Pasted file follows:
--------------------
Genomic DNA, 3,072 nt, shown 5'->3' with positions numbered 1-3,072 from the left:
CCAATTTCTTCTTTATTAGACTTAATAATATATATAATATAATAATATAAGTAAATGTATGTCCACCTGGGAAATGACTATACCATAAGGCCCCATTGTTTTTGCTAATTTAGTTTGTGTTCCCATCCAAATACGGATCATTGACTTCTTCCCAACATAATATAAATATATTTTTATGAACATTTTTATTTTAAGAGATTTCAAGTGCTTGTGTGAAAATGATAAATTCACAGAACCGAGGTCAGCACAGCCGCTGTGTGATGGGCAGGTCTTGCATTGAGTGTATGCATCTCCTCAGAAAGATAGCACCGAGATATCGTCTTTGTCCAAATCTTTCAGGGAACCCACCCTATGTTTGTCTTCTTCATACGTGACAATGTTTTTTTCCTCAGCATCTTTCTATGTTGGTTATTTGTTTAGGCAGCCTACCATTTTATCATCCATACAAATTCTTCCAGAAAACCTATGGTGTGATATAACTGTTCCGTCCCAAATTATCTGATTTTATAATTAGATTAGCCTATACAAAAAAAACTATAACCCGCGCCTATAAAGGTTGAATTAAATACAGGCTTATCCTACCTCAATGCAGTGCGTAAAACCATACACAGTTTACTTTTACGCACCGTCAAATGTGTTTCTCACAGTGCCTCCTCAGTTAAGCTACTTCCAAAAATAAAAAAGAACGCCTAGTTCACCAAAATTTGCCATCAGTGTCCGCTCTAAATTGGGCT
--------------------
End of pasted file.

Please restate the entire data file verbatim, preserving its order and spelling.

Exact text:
Genomic DNA, 3,072 nt, shown 5'->3' with positions numbered 1-3,072 from the left:
CCAATTTCTTCTTTATTAGACTTAATAATATATATAATATAATAATATAAGTAAATGTATGTCCACCTGGGAAATGACTATACCATAAGGCCCCATTGTTTTTGCTAATTTAGTTTGTGTTCCCATCCAAATACGGATCATTGACTTCTTCCCAACATAATATAAATATATTTTTATGAACATTTTTATTTTAAGAGATTTCAAGTGCTTGTGTGAAAATGATAAATTCACAGAACCGAGGTCAGCACAGCCGCTGTGTGATGGGCAGGTCTTGCATTGAGTGTATGCATCTCCTCAGAAAGATAGCACCGAGATATCGTCTTTGTCCAAATCTTTCAGGGAACCCACCCTATGTTTGTCTTCTTCATACGTGACAATGTTTTTTTCCTCAGCATCTTTCTATGTTGGTTATTTGTTTAGGCAGCCTACCATTTTATCATCCATACAAATTCTTCCAGAAAACCTATGGTGTGATATAACTGTTCCGTCCCAAATTATCTGATTTTATAATTAGATTAGCCTATACAAAAAAAACTATAACCCGCGCCTATAAAGGTTGAATTAAATACAGGCTTATCCTACCTCAATGCAGTGCGTAAAACCATACACAGTTTACTTTTACGCACCGTCAAATGTGTTTCTCACAGTGCCTCCTCAGTTAAGCTACTTCCAAAAATAAAAAAGAACGCCTAGTTCACCAAAATTTGCCATCAGTGTCCGCTCTAAATTGGGCT